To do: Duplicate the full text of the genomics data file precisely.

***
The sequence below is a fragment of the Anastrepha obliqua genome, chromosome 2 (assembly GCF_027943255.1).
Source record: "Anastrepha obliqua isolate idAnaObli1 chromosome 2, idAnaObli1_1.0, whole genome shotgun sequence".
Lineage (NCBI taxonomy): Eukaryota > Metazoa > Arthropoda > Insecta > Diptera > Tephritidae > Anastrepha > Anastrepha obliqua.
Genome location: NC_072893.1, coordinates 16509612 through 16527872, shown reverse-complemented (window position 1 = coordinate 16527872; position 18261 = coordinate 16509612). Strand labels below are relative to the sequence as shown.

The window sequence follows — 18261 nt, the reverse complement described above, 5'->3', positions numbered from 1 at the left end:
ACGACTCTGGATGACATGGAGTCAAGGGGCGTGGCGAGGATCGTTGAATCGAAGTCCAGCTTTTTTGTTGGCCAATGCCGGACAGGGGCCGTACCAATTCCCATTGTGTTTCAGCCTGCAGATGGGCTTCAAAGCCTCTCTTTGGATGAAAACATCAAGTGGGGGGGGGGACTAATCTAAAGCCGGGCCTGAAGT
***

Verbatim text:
The sequence below is a fragment of the Anastrepha obliqua genome, chromosome 2 (assembly GCF_027943255.1).
Source record: "Anastrepha obliqua isolate idAnaObli1 chromosome 2, idAnaObli1_1.0, whole genome shotgun sequence".
Lineage (NCBI taxonomy): Eukaryota > Metazoa > Arthropoda > Insecta > Diptera > Tephritidae > Anastrepha > Anastrepha obliqua.
Genome location: NC_072893.1, coordinates 16509612 through 16527872, shown reverse-complemented (window position 1 = coordinate 16527872; position 18261 = coordinate 16509612). Strand labels below are relative to the sequence as shown.

The window sequence follows — 18261 nt, the reverse complement described above, 5'->3', positions numbered from 1 at the left end:
ACGACTCTGGATGACATGGAGTCAAGGGGCGTGGCGAGGATCGTTGAATCGAAGTCCAGCTTTTTTGTTGGCCAATGCCGGACAGGGGCCGTACCAATTCCCATTGTGTTTCAGCCTGCAGATGGGCTTCAAAGCCTCTCTTTGGATGAAAACATCAAGTGGGGGGGGGGACTAATCTAAAGCCGGGCCTGAAGT